Although it might not get quite the attention of Portugal's capital Lisbon, Porto is the unsung treasure of the Iberian Peninsula. The city boasts an array of interesting shops, delicious foods and enviable cultural events that make it worthy of more than just a quick weekend trip. But what to do if you're trying to cram in everything the city has to offer in the middle of a stifling summer? We've rounded up the top ten ways to beat the heat in Porto.
Porto might not be the first destination you think of when it comes to creamy cool gelato, but one scoop of Cremosi's unique flavors will change your mind. Adventurous ice cream eaters can try cheese or coca cola flavored gelato, but you'll find us choosing between their remarkable alcohol-infused varieties such as port wine, champagne and lemon vodka.
If it's too hot to contemplate a drink outside, head to Touriga Vinhos, where you can sample a variety of Portugal's distinctive wines, then buy a bottle to take home for yourself. The owner, David, loves port and will eagerly guide you through a tasting of three of his most distinctive varietals. The shop also sells vinho verde, Douro wine and Dao wine—three of Portugal's most distinctive wine varieties.
When temperatures climb in the middle of the day, duck into The Feeting Room, a collaborative store highlighting up-and-coming designers. The emphasis is on footwear and you'll be debating if you have room in your suitcase to shove in a pair understated leather sandals or Euro-chic sneakers. They also operate a cafe, The Coffee Room, where you can unwind with a frosty beverage while browsing local and international independent magazines.
From the outside, Porto's cathedral resemble a romanesque fortress, but inside the large columns that line the nave are even more imposing. The cathedral was built in the 12th century, though little of the original structure remains except for the gothic rose window. Be sure to pay a visit to the gothic cloisters. They cost extra, but the stunning azulejos (Porto's trademark blue painted tiles) recounting various stories merit the small entrance fee.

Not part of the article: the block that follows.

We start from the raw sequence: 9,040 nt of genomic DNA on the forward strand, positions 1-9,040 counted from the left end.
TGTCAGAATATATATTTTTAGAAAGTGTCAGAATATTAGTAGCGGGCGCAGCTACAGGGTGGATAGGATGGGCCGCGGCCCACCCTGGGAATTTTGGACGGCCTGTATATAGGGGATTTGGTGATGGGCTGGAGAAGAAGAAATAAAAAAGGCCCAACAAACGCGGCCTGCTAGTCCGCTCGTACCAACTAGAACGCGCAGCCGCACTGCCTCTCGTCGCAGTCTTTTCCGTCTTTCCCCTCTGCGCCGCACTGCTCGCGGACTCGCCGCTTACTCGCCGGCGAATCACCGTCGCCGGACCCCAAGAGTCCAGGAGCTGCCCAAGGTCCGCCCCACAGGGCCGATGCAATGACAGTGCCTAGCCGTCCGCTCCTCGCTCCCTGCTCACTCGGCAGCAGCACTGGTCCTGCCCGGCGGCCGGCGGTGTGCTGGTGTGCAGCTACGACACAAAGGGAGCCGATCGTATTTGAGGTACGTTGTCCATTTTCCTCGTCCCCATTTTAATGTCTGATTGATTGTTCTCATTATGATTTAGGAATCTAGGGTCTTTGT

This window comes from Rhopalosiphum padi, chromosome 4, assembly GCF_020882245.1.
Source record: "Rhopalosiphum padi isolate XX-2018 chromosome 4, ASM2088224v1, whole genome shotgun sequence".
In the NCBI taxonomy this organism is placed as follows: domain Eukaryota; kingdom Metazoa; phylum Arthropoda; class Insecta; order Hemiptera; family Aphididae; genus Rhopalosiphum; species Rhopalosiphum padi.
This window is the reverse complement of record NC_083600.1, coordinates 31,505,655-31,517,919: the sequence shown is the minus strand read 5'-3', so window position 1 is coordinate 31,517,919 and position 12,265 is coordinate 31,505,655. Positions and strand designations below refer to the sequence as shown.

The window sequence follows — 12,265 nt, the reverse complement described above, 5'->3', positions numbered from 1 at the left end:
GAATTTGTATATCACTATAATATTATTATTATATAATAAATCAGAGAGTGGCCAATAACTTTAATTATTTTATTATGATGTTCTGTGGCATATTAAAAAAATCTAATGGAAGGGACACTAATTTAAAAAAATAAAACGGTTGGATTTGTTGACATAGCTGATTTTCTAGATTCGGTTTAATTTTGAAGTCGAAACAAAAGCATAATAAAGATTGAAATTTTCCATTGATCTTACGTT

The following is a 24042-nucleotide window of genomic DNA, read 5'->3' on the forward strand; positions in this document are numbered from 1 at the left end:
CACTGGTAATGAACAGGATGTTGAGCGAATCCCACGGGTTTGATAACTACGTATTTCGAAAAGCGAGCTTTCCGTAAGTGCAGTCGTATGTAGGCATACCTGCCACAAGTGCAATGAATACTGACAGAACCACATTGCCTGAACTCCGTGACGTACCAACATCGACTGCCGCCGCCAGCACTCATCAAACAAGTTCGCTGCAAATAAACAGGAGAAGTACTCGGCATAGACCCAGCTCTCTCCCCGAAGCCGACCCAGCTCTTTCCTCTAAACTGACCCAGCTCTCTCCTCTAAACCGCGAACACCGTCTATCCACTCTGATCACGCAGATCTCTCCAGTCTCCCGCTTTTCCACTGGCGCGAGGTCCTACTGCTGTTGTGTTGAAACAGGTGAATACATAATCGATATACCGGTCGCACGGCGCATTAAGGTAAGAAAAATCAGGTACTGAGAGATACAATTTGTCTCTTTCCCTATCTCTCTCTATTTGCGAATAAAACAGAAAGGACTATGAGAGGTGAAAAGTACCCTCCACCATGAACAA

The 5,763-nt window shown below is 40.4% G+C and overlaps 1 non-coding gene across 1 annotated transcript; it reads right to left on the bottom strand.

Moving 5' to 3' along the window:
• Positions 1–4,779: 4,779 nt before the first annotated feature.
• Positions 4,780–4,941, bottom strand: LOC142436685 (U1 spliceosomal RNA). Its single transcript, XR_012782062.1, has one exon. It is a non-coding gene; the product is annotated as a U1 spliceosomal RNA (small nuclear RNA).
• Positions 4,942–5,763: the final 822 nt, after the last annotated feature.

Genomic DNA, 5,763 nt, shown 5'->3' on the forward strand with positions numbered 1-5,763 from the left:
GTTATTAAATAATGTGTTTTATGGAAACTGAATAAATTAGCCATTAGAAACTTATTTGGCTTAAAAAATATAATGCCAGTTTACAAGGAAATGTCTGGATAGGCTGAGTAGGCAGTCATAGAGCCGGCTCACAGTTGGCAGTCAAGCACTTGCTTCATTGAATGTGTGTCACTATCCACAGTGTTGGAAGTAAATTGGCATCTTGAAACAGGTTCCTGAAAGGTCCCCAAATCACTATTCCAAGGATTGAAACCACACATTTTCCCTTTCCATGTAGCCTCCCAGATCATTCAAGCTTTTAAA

Think of A Vida Portuguesa as your dream souvenir shop. The store stocks an astonishing range of nostalgic Portuguese-made products unique to their locations. Whether you're beguiled by the bright hued ceramics or the retro-cute notebooks, you're sure to find something for everyone back home.
Modern art lovers will want to take an extra long break at Porto's contemporary art museum. The museum opened in 1999 in a building specially designed to blend the atmosphere of the city with its surrounding green space. Wander through the permanent collection featuring a variety of sight-specific installations, or take in a special exhibition, which frequently feature works by Portuguese artists you should know (but probably don't). Don't leave without visiting the remarkable gardens replete with lily ponds, roses and formal fountains.
You'll have to join guided tour to visit, but it's worth the advance planning to experience this architectural gem. The glass-domed entrance hall is impressive, but it pales in comparison to the opulent ballroom in which the stuccoed walls have been coated in over 18 kg of gold.
There's something for everyone at Armazem, a concept store housed in a warehouse on the outskirts of Porto. The name literally means "warehouse" in Portuguese and until recently the building was a storage facility for Real Companhia Velha wine and port. Unique clothing and housewares stores are set up around the sides, along with small displays of contemporary art by local artists. After shopping, take a break at the cafe/bar in the center, which serves a variety of drinks and tapas.
Both architecture and music lovers will relish a visit to the home of Porto's cultural scene. The building is the home of the Porto National Orchestra and was designed by Rem Koolhaas for 2001 when Porto was European capital of culture. You can attend a guided tour to see the building, otherwise look to see what performances are on during your visit.
Austere on the outside, stepping inside this church is like stumbling upon the biggest seam of gold. Every possible surface has been gilded, adding up to nearly 100 kilograms of gold leaf. If the baroque gaudiness is too much, head down to the cooler catacombs, which house a remarkable swath of some of Porto's most notable and notorious citizens of yore.